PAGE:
Slow days?

Or is everyone else busy too?

Haven’t had time to scratch my arse lately.  Though I did find the time to pair down my MP3 library to about 70Gig.  Amazing the stuff you accumulate when you have the room for it.  Stuff that you absolutely would never listen to in a thousand years.

Getting over the emotional blockage and hitting the delete key is a hard thing to do, harder still is controlling yourself once you start deleting and realize how easy it is. 😉

I’ve been playing with VMWare mounted over NFS lately.  The best part I’ve found is that it makes the virutal machines very portable.  I have a few VMWare servers seeing a single NFS volume as server area, and once I get the system established on it, I can import the VM to any of the VMWare servers as I need to.

Pretty cool.  Pity that they still need to be backed up.  (You still can’t back-up the underlying NFS filesystem and expect to get a restartable copy of your server, unless you are using snap technology)

 

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    • on June 3, 2007 at 9:33 pm
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    Sangod,

    What kind of performance are you getting over NFS? Are you able to send me some info? Very interested in building a cheap ESX/VI3 lab using NFS or iSCSI.

    regards,
    kaneda

    • on June 4, 2007 at 2:46 pm
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    Until he answers, I can provide a bit of info as I’ve got a rather large test environment that at one point utilized NFS. One word….UGLY. It’s not fast by any stretch of the imagination, though I imagine that can be improved upon by putting more beef behind the nfs server, perhaps bundling the links, etc.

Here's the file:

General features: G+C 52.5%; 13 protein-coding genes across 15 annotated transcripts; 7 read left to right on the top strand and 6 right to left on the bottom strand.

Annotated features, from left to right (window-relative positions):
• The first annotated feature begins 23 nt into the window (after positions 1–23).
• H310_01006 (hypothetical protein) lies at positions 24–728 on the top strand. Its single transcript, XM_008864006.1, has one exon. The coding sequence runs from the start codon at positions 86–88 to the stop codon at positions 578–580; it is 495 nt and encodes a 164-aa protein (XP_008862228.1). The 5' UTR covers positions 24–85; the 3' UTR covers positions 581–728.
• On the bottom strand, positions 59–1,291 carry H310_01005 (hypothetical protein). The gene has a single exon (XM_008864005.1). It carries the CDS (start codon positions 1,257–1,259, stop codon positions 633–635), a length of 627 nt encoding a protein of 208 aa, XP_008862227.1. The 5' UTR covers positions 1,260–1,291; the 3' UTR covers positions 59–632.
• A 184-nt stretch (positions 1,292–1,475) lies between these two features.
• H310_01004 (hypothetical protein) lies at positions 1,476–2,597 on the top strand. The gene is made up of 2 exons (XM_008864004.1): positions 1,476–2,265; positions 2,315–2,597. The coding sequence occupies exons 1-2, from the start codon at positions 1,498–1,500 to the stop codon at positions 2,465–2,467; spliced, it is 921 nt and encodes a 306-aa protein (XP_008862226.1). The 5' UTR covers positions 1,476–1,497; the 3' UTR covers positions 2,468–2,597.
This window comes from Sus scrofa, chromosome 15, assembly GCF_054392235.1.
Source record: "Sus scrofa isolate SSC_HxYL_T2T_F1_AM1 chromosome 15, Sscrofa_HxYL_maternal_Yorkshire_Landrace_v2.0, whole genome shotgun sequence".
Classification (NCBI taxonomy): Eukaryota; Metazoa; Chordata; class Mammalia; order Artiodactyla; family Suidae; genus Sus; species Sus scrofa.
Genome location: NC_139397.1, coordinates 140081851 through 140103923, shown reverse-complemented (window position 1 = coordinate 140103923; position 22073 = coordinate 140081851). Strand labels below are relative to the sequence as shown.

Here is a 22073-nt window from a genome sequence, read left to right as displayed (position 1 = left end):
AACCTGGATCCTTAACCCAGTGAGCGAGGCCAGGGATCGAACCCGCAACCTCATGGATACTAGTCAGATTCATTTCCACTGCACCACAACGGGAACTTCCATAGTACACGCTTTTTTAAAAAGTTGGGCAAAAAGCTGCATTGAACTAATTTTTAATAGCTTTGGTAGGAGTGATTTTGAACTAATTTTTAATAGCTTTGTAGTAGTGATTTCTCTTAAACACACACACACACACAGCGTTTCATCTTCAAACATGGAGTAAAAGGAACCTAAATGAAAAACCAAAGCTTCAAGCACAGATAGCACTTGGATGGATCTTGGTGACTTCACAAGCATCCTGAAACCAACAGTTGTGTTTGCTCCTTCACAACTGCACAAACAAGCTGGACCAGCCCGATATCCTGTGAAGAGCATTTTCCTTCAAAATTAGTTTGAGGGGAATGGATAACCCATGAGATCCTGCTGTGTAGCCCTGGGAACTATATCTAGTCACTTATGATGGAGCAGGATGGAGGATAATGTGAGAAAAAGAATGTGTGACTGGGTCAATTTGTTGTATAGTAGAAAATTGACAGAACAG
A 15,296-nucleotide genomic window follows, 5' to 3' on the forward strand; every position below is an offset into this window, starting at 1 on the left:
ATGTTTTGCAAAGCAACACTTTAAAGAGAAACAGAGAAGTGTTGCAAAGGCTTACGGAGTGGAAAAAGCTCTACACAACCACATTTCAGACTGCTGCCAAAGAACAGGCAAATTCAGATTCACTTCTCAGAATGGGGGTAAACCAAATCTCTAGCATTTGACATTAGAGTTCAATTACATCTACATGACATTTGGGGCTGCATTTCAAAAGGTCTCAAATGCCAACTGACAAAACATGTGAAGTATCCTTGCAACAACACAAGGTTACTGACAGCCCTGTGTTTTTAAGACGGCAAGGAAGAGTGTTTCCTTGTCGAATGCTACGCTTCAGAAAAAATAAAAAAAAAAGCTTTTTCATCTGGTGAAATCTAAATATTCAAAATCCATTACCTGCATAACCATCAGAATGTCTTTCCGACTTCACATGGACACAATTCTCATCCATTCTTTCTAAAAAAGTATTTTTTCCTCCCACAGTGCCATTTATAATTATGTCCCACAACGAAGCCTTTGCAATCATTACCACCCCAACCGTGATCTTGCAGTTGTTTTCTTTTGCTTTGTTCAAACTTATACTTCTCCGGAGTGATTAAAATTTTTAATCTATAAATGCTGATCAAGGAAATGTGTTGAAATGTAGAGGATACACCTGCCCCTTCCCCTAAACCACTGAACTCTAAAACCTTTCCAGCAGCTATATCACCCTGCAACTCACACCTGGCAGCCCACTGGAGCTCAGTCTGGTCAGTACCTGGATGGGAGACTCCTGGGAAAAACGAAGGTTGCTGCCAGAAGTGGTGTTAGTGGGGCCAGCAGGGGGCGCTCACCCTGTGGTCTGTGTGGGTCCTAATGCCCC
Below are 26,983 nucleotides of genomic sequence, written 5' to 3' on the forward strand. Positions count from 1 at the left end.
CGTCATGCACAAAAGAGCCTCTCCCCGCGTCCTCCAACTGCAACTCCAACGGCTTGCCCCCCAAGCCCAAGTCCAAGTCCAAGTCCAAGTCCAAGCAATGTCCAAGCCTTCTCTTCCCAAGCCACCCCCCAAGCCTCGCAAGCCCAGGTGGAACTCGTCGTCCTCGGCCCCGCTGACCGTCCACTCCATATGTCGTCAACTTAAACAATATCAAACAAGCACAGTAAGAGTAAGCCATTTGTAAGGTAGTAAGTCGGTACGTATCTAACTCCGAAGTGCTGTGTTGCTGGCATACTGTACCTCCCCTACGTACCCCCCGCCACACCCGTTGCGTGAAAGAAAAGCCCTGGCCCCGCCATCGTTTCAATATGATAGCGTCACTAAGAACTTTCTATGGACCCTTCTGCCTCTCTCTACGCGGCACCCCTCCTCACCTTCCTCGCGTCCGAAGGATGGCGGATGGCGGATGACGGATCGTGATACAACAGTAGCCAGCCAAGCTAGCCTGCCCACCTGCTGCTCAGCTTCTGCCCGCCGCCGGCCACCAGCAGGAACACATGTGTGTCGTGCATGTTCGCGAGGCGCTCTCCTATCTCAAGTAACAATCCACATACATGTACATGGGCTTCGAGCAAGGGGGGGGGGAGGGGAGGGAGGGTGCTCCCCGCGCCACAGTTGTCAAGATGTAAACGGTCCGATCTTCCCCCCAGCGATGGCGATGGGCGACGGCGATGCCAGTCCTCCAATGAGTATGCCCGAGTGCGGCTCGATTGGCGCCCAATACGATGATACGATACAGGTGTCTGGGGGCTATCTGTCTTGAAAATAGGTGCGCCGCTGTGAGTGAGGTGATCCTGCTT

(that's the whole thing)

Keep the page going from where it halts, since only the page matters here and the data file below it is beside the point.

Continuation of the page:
1. I’m running 4x1gbit etherchannel, on the Celerra, and gigabit on the VMWare box, so yes, I’m seeing much better performance that most would.

    Actually the funny part is I’m not even seeing the gigabit link pushed to anything close to it’s max, and that’s, right now, with 8 VM’s on the box, all but two of which are running solely from NFS. 🙂 (one is blended, with the root on the internal disks, and the data partition on the NFS, and one is internal disks only.)

    • on June 13, 2007 at 3:11 pm
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    these virtual machines has large File IO needs, most likely network thruput is not the bottleneck, the OS + the resource manager is, don’t you think? I don’t know what are the practices in scaling File IO … maybe I’m way off the mark on this anyway.

    about backing up vmware virtual machines, often time you need to back up the virtual disk that is 2GB, 4GB, 8GB. I’m no storage guy, what’s the practice of backing up large files? … without v-machine down? hot-backup, any ways?

  2. Hey Steve. Check with the Symantec/Veritas site, they have a plugin for NetBackup 6 that will backup a Virtual Machine by creating a snapshot, backing up the disk file, then releasing the snap.

    The problem with doing it that way of course is that you don’t get the ability to restore a single file. Just like you can use TSIM or TEIM to back SQL or Exchange up, but you are stuck restoring the entire database and not just an individual email.

    Jg

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